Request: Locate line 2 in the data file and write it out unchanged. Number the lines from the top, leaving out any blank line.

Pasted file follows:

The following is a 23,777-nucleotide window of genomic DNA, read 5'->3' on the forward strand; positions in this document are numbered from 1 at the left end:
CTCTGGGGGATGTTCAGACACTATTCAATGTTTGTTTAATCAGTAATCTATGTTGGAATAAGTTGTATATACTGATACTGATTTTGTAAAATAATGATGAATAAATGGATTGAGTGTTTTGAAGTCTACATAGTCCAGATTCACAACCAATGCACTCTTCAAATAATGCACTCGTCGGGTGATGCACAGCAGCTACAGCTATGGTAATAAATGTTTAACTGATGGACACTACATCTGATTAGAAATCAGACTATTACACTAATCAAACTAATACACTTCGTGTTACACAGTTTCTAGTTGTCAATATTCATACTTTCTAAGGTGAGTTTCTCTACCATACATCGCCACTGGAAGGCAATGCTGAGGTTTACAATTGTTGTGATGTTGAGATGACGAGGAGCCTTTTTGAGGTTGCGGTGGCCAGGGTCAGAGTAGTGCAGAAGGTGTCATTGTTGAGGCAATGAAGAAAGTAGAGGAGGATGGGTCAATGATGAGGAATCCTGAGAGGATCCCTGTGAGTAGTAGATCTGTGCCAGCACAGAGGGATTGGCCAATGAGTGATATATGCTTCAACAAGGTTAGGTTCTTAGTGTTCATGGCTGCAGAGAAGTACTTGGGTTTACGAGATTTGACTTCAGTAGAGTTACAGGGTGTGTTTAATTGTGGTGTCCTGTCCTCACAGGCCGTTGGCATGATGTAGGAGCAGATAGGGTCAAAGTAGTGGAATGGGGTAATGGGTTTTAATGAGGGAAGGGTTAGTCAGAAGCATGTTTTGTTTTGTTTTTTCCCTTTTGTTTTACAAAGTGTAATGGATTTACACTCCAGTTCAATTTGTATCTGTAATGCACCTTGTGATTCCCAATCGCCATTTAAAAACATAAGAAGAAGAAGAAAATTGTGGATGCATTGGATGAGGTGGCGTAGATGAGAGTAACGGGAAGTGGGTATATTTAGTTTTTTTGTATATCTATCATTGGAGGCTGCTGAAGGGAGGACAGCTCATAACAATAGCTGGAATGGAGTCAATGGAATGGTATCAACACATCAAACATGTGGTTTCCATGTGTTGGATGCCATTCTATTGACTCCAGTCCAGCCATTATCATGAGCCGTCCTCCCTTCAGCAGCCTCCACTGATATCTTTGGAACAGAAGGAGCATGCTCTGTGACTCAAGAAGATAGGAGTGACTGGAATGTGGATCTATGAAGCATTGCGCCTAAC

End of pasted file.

CTCTGGGGGATGTTCAGACACTATTCAATGTTTGTTTAATCAGTAATCTATGTTGGAATAAGTTGTATATACTGATACTGATTTTGTAAAATAATGATGAATAAATGGATTGAGTGTTTTGAAGTCTACATAGTCCAGATTCACAACCAATGCACTCTTCAAATAATGCACTCGTCGGGTGATGCACAGCAGCTACAGCTATGGTAATAAATGTTTAACTGATGGACACTACATCTGATTAGAAATCAGACTATTACACTAATCAAACTAATACACTTCGTGTTACACAGTTTCTAGTTGTCAATATTCATACTTTCTAAGGTGAGTTTCTCTACCATACATCGCCACTGGAAGGCAATGCTGAGGTTTACAATTGTTGTGATGTTGAGATGACGAGGAGCCTTTTTGAGGTTGCGGTGGCCAGGGTCAGAGTAGTGCAGAAGGTGTCATTGTTGAGGCAATGAAGAAAGTAGAGGAGGATGGGTCAATGATGAGGAATCCTGAGAGGATCCCTGTGAGTAGTAGATCTGTGCCAGCACAGAGGGATTGGCCAATGAGTGATATATGCTTCAACAAGGTTAGGTTCTTAGTGTTCATGGCTGCAGAGAAGTACTTGGGTTTACGAGATTTGACTTCAGTAGAGTTACAGGGTGTGTTTAATTGTGGTGTCCTGTCCTCACAGGCCGTTGGCATGATGTAGGAGCAGATAGGGTCAAAGTAGTGGAATGGGGTAATGGGTTTTAATGAGGGAAGGGTTAGTCAGAAGCATGTTTTGTTTTGTTTTTTCCCTTTTGTTTTACAAAGTGTAATGGATTTACACTCCAGTTCAATTTGTATCTGTAATGCACCTTGTGATTCCCAATCGCCATTTAAAAACATAAGAAGAAGAAGAAAATTGTGGATGCATTGGATGAGGTGGCGTAGATGAGAGTAACGGGAAGTGGGTATATTTAGTTTTTTTGTATATCTATCATTGGAGGCTGCTGAAGGGAGGACAGCTCATAACAATAGCTGGAATGGAGTCAATGGAATGGTATCAACACATCAAACATGTGGTTTCCATGTGTTGGATGCCATTCTATTGACTCCAGTCCAGCCATTATCATGAGCCGTCCTCCCTTCAGCAGCCTCCACTGATATCTTTGGAACAGAAGGAGCATGCTCTGTGACTCAAGAAGATAGGAGTGACTGGAATGTGGATCTATGAAGCATTGCGCCTAAC